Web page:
A weekend away in Ocho Rios

So, this past weekend was one of my last weekends away with the volunteer group here in Jamaica. I say one of my last because I’m not sure if I’ll be doing anything on my final weekend here in Jamaica because I’m a broke girl atm 😂

Anyway, this weekend was a bit different from my past 2 weekends- I actually partied with the squad, tried some new and different ways of hanging with them, and despite being short on cash, I made the decision to try some once-in-a-lifetime opportunities, the memories of which I will cherish till the end of my time.

I knew this was going to be one of the more expensive weekend getaways, because nothing in Ocho Rios is free…including their beaches. Idk about you, but that blew my mind! Granted it was only around $5AUD for entry into a beach minutes away from our accommodation, but having lived in Australia [the land of beaches], this just seemed like a waste of money to have to sunbathe and swim in the salty sea waters – something that is readily available as a natural form of the environment. But, as I learned from some of the other volunteers, it’s a thing in the UK…OK then!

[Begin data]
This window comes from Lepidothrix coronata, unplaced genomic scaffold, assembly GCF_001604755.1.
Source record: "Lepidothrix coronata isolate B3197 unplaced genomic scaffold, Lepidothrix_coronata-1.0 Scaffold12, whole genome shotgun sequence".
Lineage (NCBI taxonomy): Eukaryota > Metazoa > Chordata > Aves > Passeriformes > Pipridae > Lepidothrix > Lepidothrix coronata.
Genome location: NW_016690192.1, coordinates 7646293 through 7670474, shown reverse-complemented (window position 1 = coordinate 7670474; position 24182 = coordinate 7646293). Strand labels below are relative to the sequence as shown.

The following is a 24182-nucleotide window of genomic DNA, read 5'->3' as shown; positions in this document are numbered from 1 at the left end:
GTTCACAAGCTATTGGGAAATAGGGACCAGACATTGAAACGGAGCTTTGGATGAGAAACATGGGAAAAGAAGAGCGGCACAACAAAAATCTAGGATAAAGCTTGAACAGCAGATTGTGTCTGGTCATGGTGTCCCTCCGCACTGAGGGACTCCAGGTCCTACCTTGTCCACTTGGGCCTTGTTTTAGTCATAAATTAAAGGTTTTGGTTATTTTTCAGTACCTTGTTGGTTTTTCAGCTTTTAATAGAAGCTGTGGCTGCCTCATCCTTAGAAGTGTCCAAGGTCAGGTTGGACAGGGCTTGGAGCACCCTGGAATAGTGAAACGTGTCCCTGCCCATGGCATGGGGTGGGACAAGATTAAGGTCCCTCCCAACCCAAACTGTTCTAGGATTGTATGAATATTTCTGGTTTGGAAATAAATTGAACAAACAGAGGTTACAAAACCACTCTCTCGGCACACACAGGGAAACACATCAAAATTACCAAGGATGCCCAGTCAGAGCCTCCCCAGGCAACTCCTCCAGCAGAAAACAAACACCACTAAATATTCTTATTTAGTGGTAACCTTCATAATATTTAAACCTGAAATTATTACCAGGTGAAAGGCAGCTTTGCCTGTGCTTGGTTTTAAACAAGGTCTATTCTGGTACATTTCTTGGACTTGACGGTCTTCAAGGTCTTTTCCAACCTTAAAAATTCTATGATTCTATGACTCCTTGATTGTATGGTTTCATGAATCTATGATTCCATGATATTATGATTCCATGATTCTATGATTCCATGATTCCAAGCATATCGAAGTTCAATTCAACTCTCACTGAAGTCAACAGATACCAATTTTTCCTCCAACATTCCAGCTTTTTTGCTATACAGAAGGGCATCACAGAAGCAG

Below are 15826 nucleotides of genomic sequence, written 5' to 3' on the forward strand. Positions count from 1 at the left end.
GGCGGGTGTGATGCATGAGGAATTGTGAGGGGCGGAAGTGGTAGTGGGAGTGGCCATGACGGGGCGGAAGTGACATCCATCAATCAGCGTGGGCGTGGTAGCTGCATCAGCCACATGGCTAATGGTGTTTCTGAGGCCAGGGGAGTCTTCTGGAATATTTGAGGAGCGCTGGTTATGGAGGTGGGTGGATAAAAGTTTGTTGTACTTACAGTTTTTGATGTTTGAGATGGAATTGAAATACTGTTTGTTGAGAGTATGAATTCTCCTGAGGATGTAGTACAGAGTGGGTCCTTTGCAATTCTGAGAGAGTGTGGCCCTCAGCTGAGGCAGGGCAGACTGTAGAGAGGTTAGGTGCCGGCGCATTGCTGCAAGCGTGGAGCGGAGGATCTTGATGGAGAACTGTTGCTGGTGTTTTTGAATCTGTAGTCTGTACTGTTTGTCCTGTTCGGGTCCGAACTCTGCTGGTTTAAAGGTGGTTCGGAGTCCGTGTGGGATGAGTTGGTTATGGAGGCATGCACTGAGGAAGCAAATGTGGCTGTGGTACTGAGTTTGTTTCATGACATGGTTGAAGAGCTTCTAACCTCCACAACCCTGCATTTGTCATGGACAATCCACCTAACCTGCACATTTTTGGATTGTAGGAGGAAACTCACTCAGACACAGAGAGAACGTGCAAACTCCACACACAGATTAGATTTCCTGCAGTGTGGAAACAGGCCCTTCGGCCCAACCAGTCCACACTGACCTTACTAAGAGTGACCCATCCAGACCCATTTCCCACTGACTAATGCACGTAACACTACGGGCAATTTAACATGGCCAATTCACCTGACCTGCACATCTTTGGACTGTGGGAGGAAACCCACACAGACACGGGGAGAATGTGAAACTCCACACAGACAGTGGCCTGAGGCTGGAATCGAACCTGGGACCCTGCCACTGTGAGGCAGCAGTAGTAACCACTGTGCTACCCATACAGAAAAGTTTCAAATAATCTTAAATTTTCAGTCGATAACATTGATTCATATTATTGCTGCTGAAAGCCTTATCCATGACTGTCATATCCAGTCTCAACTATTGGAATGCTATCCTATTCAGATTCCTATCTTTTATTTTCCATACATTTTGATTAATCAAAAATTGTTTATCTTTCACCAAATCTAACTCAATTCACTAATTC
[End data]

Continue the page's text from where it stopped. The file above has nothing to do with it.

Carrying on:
Anyway, our accommodation cost around $50AUD for two nights – a fairly outrageous $10AUD more than I would have liked to spend. However, it was the local rate, came with really good WiFi outside the rooms, had an air conditioner in the room that I shared with 3 other volunteers (a huge win in the Jamaican heat!!!), had hot water (praise all the Gods!), and even had a kitchen where you could prepare and/or store your own food! Plus, it was minutes away from the local beaches – 1 free and 1 paid – along with the local markets. So, all in all – a decent deal! Bonus that it had some gorgeous art murals and Rasta-inspired vibes spread throughout the hostel. 🙂


After arriving at Ocho Rios Friday evening, our tiredness soon dissipated as we made our way to the free beach, took a swim in some of the coldest and uneven temperature-d waters, and enjoyed the view of a sunset (behind an ultra-cool party boat of people who came to shore struttin’ their dancing moves)! Shortly after, we decided to head to the supermarket, buy some groceries and booze to have a fairly social and relaxed night back at the hostel.